New & Used Aspirator, Emergency

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Device: Aspirator, Emergency
Manufacturer: Medical Specifics
Model: 2200
Premium User
Location: United States, Washington
Rating: 89%
230
-

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Device: Aspirator, Emergency
Manufacturer: Squire - Cogswell Aeros
Model: Care-E-Vac AC
Premium User
Location: United States, Washington
Rating: 89%
230
-

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Device: Aspirator, Emergency
Manufacturer: Squire - Cogswell Aeros
Model: Care-E-Vac AC
Premium User
Location: United States, Washington
Rating: 89%
230
-

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Device: Aspirator, Emergency
Manufacturer: Laerdal
Model: 2358
Location: Poland, Wielkopolskie
Negotiable
-

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Device: Aspirator, Emergency
Manufacturer: DeVilbiss
Model: 7305 Series
Location: United States, Michigan
225
This Seller accepts SafeTrade as a payment method
2009

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Device: Aspirator, Emergency
Manufacturer: Medela
Model: Vario 18
Location: United States, Minnesota
Rating: 92%
Negotiable
-

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Device: Aspirator, Emergency
Manufacturer: Laerdal
Model: LCSU 88 00 01
Location: United States, Minnesota
Rating: 92%
125
-

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Device: Aspirator, Emergency
Manufacturer: Laerdal
Model: LCSU 88 00 01
Location: United States, Minnesota
Rating: 92%
125
-

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Device: Aspirator, Emergency
Manufacturer: Ambu
Model: Uni-Suction Pump
Location: United States, Florida
125
-

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Device: Aspirator, Emergency
Manufacturer: Medela
Model: Vario 18
Location: United States, Massachusetts
1,500
-

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Device: Aspirator, Emergency
Manufacturer: FAHL
Model: Tracheofirst
Location: Germany, Bavaria
Rating: 93%
313
2005

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Device: Aspirator, Emergency
Manufacturer: Statvac
Model: Flynn Series 3
Location: United States, California
150
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Aspirator, Emergency may also be referred to as :

Emergency Aspirator | Battery-Powered Emergency Aspirator | Aspirator | AC-DC Aspirator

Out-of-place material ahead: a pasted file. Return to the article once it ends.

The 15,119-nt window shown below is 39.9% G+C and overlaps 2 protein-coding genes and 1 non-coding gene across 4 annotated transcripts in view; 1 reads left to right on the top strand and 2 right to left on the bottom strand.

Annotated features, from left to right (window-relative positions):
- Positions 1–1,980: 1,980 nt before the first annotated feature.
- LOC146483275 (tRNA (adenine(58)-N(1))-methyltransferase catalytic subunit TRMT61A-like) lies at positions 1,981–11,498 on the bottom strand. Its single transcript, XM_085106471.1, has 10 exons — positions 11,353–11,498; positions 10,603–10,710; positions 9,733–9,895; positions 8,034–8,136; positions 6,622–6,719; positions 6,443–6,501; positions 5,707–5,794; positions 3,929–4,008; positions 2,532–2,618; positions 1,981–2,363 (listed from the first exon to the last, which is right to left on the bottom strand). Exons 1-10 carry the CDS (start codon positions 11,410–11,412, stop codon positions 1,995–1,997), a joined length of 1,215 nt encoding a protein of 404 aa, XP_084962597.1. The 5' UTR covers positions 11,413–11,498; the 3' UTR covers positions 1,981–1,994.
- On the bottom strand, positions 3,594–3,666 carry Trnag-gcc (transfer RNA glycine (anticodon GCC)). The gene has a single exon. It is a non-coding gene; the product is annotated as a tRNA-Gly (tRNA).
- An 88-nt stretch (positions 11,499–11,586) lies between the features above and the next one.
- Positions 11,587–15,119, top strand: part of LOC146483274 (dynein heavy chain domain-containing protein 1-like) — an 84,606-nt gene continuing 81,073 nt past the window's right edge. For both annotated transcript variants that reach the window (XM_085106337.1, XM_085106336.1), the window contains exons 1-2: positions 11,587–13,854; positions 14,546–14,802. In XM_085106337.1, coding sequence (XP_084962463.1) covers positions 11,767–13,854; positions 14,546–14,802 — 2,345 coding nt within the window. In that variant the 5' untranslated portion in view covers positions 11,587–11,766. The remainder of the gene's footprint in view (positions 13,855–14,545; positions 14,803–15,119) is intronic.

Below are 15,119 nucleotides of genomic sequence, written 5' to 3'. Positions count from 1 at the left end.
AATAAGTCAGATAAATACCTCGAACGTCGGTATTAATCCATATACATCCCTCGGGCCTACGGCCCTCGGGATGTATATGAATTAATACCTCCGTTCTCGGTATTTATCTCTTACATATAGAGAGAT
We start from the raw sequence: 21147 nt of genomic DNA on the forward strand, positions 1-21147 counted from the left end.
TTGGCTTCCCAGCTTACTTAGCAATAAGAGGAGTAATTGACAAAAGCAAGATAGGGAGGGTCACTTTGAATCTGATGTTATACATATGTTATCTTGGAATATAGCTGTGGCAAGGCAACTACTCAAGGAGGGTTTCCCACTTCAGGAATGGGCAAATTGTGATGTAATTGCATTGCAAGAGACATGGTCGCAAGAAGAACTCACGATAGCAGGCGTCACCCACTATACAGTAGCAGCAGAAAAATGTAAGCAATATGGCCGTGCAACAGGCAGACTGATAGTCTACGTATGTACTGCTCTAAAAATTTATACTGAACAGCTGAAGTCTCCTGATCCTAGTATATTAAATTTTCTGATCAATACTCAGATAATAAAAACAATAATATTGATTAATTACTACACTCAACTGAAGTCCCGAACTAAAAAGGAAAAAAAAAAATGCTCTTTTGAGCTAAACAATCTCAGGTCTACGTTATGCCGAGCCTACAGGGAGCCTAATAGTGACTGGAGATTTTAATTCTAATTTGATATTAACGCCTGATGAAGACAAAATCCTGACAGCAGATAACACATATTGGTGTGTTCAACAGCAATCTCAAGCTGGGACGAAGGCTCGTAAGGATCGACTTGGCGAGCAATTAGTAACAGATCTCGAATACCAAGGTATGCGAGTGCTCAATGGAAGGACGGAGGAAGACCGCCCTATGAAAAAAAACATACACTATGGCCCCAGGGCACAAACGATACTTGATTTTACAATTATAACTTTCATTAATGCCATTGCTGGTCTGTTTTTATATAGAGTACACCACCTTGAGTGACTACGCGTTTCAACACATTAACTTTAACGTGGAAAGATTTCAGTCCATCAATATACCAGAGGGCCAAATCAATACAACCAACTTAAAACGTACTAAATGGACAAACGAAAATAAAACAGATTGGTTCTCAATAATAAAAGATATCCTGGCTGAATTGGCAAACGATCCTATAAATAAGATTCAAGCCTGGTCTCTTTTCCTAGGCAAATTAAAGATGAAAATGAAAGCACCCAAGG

Tips for buying Aspirator, Emergency

  1. Emergency aspirator units are commonly used outside clinic or hospital settings, and must-be-easy to use and transport.
  2. The vacuum level of the emergency aspirator should reach 300 mm Hg in 4 sec or less. Emergency aspiration could require moderate to high vacuum and flow rates. It should be able to provide suction of at least 400 mm Hg at maximum settings to remove tenacious secretions, while allowing lower vacuum levels as well, to prevent tissue damage.
  3. The vacuum gauges and vacuum limiting devices help to ensure appropriate and safe suction levels, and they should be read easily and accurately.
  4. All the collection canisters, disposable or reusable, should hold at least 1 L of liquid to prevent overflow of aspirated material that is infectious and might clog the battery-powered emergency aspirator.
  5. Emergency Aspirators should weigh less than 6 kg. Units that are used for crash cart only, can be heavier.
  6. The emergency aspirator unit should perform at maximum vacuum for at least 30 minutes when batteries are fully charged. It should provide audible and visual warnings when depletion is close.
  7. To prevent loss of the charger, integral battery chargers are preferred to separate battery-powered emergency aspirator units.
  8. All the controls and connections must be clearly marked.
  9. For emergency aspirator units used for pharyngeal suctioning only, vacuum regulators or gauges are optional. A model without these options is cheaper and simpler to operate. However, if a vacuum gauge is indeed included, it should be installed properly to prevent falsely low readings that will cause higher than intended vacuum levels.
  10. When measuring vacuum levels, the end of the tubing must be occluded. This should be kept in the mind of all users considering the use of relatively high vacuum levels for tracheal suctioning, because excessive vacuum levels can cause trauma.
  11. Using the emergency aspirator should be easy and intuitive, including turning it on, adjusting and operating it, setting it to maximum vacuum for pharyngeal suctioning, emptying, exchanging or disposing canisters and continuing to operate the pump without significant risk of contaminating the instrument or the operator.
  12. Installed filters supplied with the canisters will differ with different emergency aspirator models; some may severely limit airflow rates.
Read more valuable tips on the Medical Equipment Buying Guide by MedWOW >>